"Churches are also responsible for the bastardization of the titles. Why should church authorities' coronate igwes and allow them to wear red caps in churches?

“What traditional backup do they have? Why should they not ordain junior bishops and popes in that manner? Proliferation of red caps also contributes to this bastardization.

“Why should children be abusing these titles all in the name of religious activities? Let states Houses of Assembly make laws mandating only chiefs to wear red caps and enforce it with police to ensure adequate compliance", Igwe Ukuta said.

Chief Emeka Diwe, the President General of the association of South East Town Unions, ASETU, regretted that the criteria and modalities for conferment of chieftaincy titles in Igbo land have been reduced to money, saying that it is part of erosion of the value system which his association is working hard to restore.

According to Diwe, the decay is in one sector of the society as "even religious blessings have become commercialized, academic grades purchase-able and political offices buyable, too. It is a malaise that has pervaded and afflicted the entire system.

"The refined values, namely integrity, credibility and pursuit of excellence have become endangered. To address this problem does not necessarily require any legislation. What needs to be done is holistic reorientation through those agents and institutions of socialization, the family, the school, the town union, the church,the mass media, among others.

"To end the bastardization of chieftaincy titles, our people need to be taught and re-taught that the essence of such titles is not to crown despicable vices but to celebrate and institutionalize lofty virtues".

In his submission, the traditional ruler of Obudi/Agwa, in Oguta local government area, Eze Ignatius Asor said one way to stop this debasing of titles is by giving monarchs constitutional roles to help to checkmate their activities, especially in doing the right things in the society.

"Chieftaincy title is given to a person either in his community or from another community, may be because of what he has done or achieved for them. But the way it is going now, it has been commercialized.

"It is not only in Igboland. It is happening in the North, West and other parts of the country. We are now in the era when wealth is being celebrated above dignity and it has become part of us.

"Some people who have acquired money, thinking that they have arrived will go to the extent of saying that they need high chief not just a chieftaincy title but high chief. All this is to show that they have arrived.”

"To enact a law to control the process is possible. I want to tell you that this it depends on individual king. You see some traditional rulers that cannot afford three square meals those traditional rulers are the ones that fall for the influence of the people who come to buy chieftaincy title from them. For me, I give chieftaincy title on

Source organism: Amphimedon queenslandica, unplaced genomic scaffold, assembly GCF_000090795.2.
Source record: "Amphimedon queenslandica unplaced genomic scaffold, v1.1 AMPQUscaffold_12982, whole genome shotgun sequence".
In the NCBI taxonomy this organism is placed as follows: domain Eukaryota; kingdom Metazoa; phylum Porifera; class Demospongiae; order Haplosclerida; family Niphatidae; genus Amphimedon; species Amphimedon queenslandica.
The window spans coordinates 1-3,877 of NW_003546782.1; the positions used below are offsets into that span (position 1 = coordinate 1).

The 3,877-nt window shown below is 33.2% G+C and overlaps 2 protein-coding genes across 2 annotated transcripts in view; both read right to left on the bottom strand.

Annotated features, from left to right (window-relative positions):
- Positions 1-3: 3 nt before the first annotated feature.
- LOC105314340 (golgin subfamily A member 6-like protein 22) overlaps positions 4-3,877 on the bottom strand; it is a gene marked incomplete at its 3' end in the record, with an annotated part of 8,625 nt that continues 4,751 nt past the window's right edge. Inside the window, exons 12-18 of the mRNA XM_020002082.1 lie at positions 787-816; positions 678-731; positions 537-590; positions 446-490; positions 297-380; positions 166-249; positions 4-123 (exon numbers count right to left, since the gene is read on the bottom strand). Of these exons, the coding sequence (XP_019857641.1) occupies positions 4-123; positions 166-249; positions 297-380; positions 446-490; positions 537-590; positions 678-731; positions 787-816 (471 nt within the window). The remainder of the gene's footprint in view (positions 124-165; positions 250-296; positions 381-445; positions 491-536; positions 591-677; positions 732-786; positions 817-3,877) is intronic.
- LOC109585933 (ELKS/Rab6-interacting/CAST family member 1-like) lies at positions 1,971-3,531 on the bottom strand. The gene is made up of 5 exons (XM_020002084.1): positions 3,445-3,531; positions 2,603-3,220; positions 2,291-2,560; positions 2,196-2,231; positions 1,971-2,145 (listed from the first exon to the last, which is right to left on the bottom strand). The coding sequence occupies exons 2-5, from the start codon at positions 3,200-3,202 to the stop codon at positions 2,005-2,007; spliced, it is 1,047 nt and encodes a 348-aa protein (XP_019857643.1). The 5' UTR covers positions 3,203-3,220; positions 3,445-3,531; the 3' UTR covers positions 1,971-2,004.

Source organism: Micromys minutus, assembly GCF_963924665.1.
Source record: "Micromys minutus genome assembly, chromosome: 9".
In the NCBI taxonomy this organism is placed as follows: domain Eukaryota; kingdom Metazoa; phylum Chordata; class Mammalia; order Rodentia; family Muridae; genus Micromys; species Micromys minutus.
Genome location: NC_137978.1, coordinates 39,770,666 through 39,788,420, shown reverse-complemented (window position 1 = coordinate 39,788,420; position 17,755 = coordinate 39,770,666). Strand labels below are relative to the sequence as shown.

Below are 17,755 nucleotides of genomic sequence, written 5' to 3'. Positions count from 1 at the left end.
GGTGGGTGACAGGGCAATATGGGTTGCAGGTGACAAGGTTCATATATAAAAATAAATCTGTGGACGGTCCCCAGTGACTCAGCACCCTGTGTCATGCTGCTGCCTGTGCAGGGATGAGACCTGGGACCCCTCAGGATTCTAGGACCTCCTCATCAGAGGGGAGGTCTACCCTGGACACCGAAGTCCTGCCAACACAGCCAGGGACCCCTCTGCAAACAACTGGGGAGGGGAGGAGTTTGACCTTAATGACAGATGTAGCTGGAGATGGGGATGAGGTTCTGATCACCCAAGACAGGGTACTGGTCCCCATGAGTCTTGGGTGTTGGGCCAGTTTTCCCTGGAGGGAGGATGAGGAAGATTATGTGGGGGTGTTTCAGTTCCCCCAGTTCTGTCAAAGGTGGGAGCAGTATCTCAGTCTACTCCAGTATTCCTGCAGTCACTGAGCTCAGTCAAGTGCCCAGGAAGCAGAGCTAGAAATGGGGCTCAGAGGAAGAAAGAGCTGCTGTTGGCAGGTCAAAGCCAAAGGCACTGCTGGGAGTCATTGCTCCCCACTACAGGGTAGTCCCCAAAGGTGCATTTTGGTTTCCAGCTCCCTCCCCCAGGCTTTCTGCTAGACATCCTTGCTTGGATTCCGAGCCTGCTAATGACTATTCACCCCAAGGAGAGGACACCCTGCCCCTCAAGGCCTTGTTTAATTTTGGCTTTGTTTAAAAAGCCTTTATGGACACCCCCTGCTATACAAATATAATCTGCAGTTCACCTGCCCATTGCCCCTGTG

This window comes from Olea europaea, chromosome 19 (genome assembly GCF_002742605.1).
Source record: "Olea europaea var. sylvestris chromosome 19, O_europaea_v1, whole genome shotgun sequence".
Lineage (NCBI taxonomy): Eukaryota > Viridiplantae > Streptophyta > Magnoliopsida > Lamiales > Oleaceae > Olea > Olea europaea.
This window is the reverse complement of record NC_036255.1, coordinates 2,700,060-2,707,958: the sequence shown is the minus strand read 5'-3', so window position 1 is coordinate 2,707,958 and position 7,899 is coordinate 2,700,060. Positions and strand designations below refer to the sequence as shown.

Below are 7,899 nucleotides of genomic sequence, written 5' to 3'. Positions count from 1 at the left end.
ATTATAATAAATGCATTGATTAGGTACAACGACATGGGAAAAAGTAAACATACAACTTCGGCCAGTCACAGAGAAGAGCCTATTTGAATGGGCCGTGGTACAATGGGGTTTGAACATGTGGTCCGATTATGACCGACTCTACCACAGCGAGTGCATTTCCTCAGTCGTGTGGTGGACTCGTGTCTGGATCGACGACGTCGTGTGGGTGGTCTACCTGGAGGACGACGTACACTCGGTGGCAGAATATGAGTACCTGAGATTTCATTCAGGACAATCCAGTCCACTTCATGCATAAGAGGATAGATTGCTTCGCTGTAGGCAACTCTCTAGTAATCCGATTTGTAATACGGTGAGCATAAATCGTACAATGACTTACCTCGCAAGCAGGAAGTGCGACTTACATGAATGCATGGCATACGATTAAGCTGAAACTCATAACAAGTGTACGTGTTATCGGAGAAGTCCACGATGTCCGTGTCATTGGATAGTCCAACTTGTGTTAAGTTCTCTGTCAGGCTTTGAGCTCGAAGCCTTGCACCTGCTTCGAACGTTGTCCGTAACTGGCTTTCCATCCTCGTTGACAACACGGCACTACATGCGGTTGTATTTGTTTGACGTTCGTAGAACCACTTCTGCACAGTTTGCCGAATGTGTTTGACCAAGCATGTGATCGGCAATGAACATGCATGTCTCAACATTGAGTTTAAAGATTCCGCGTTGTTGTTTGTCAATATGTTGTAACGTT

merit," Asor said.

On the way forward, he said that "there is need to give traditional rulers constitutional responsibility, categorize the traditional rulers. Like in those days when you have first class, second class and third class. Then they will be able to enact a law to checkmate those who are not up to standard and who indulge in doing the wrong thing and give them appropriate sanctions."

In his view, a community leader in Amechi autonomous community, Enugu South Local Government Area, Enugu State, Chief, Innocent Ogenyi Innocent blamed states governors for the problem.

According to him, the governors aid and abet this ugly situation through imposition of monarchs against the wishes of community.

"The state governments are not helping matters; they will select their cronies and friends and make them traditional rulers without recourse to the community feelings and they rule with impunity. Most of the monarchs we have today are friends of governors.

Before you know it they will go to government house and get certificate of Chieftaincy and come back to force himself on the people. It should be discouraged. Let the community chose who will lead them because they know the capabilities of everybody in their community", he said.

"In Igbo land the chieftaincy title is a borrowed tradition. The system wasn't chieftaincy abi-nitio; it was based on the elderst man (Onyeishi). The chieftaincy came in with the colonial masters. Our system of governance was by the oldest man in the community which is the man that is respected.

"These days, young men without even knowing sources of their income or livelihood will just come and take chieftaincy title. That is what is causing problems in our communities. It doesn't matter whether you're traditionally inclined. What we see these days is once you made your money you come home and start pushing for chieftaincy title by dishing out cash, given bribes", Ogennyi said.

1 comment:

Alornews said...

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I am an Igbo, I was born an Igbo, I live the life of an Igbo, I come from Igbo, I speak Igbo, I like to be Igbo, I like to dress in Igbo, I eat Igbo food, my heritage, culture and tradition is Igbo, my parents are Igbo.

Am sorry I cannot help it if you hate my lineage. Am sorry I cannot help it if you detest Igbo, am sorry I cannot help it if you hate me because am Igbo. Igbo is who I am, my name is Igbo and I must die an Igbo.

You see Igbo as a threat, why? You call Igbo rapist, criminals, ritualist, prostitutes, kidnappers. You attribute all negative vices to represent Igbo? Why do you do that? You do because you feel threatened that Igbo might outrun the rest of the tribes. Why do you hate Igbo and despise us? You do that because we are creative, enlightened, hardworking, industrious, genius, intelligent, smart, rich, beautiful and amazing. But its difficult for you to admit it because you feel jealous of my race.